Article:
The canon and its impact

29 September 2018

An increase in mining output and prices in the first half of this year means that the amount of money available to sub-national tiers of government through the canon system has increased. Regional and local governments received 3.1 billion soles from the canon minero. This compares with 1.9 billion in 2017, but is still way below the peak of 5.1 billion in 2012 when world mineral prices reached their peak.

The canon system is a mechanism by which some of the tax paid by extractive industries is returned to those parts of the country in which such industries are operating. It includes rents from hydrocarbons (chiefly natural gas) as well as from mining. It is paid in different proportions to regional governments as well as to municipalities at the provincial and district levels. Over the years, it has provided large financial resources to parts of the country that have historically received little.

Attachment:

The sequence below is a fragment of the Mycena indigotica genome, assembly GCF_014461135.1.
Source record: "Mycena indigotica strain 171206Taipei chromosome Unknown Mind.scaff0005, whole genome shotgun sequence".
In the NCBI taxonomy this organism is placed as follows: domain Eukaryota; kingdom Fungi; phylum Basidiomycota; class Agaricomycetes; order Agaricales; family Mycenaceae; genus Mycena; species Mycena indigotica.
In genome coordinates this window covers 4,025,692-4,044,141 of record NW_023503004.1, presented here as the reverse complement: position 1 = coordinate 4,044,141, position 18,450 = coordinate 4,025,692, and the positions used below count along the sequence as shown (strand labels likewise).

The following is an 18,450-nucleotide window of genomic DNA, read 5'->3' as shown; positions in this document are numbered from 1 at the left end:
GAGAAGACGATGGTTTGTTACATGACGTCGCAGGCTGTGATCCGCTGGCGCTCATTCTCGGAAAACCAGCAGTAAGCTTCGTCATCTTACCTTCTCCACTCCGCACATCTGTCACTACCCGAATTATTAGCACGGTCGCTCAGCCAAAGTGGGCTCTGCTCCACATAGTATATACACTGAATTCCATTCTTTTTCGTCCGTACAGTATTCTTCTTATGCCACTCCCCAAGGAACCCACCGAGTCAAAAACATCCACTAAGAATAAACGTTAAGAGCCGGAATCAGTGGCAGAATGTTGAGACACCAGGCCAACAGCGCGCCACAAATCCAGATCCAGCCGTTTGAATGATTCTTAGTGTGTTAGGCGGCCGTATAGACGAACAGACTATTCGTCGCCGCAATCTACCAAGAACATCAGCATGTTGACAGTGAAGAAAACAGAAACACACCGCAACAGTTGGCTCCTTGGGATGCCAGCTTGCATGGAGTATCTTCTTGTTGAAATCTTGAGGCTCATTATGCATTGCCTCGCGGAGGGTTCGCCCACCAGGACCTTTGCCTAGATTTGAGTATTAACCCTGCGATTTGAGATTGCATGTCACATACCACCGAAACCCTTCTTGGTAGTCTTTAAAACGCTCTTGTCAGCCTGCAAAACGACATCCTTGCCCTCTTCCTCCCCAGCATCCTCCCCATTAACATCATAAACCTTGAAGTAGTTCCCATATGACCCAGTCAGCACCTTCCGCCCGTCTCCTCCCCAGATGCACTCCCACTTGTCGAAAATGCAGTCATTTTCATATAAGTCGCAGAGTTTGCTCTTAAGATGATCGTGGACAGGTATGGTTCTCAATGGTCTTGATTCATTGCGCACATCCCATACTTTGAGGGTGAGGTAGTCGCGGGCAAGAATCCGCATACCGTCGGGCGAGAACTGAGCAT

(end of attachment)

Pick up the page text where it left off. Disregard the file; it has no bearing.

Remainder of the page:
However, the workings of the canon system are not free of criticism:

    • It produces huge inequalities between recipient areas and those who receive little or nothing. Nearly one-third of this year’s canon minero (1.1 billion soles) went to one region, Ancash. This is where Antamina is based. Most of the canon gasífero goes to Cuzco, where Camisea is sited. Not only are there big inequalities between regions, but also within them.
    • The legislation specifies that the bulk of the canon money can only be spent on physical infrastructure, such as roads or buildings. This means that its impact on local development is skewed in this direction. It can be spent, for example, in building schools but not in training teachers or paying their salaries. The same is true in health. The focus on infrastructure has brought major benefits to the construction industry.
    • Canon flows have the effect of encouraging corruption and lack of transparency because of the weakness of systems of oversight. Much of the money is directed to areas of the country where such systems are non-existent. Ancash, for example, is a region that has been at the centre of corruption allegations in recent years. Even where there is no corruption, local authorities frequently have difficulty in spending the amounts at their disposal.

     

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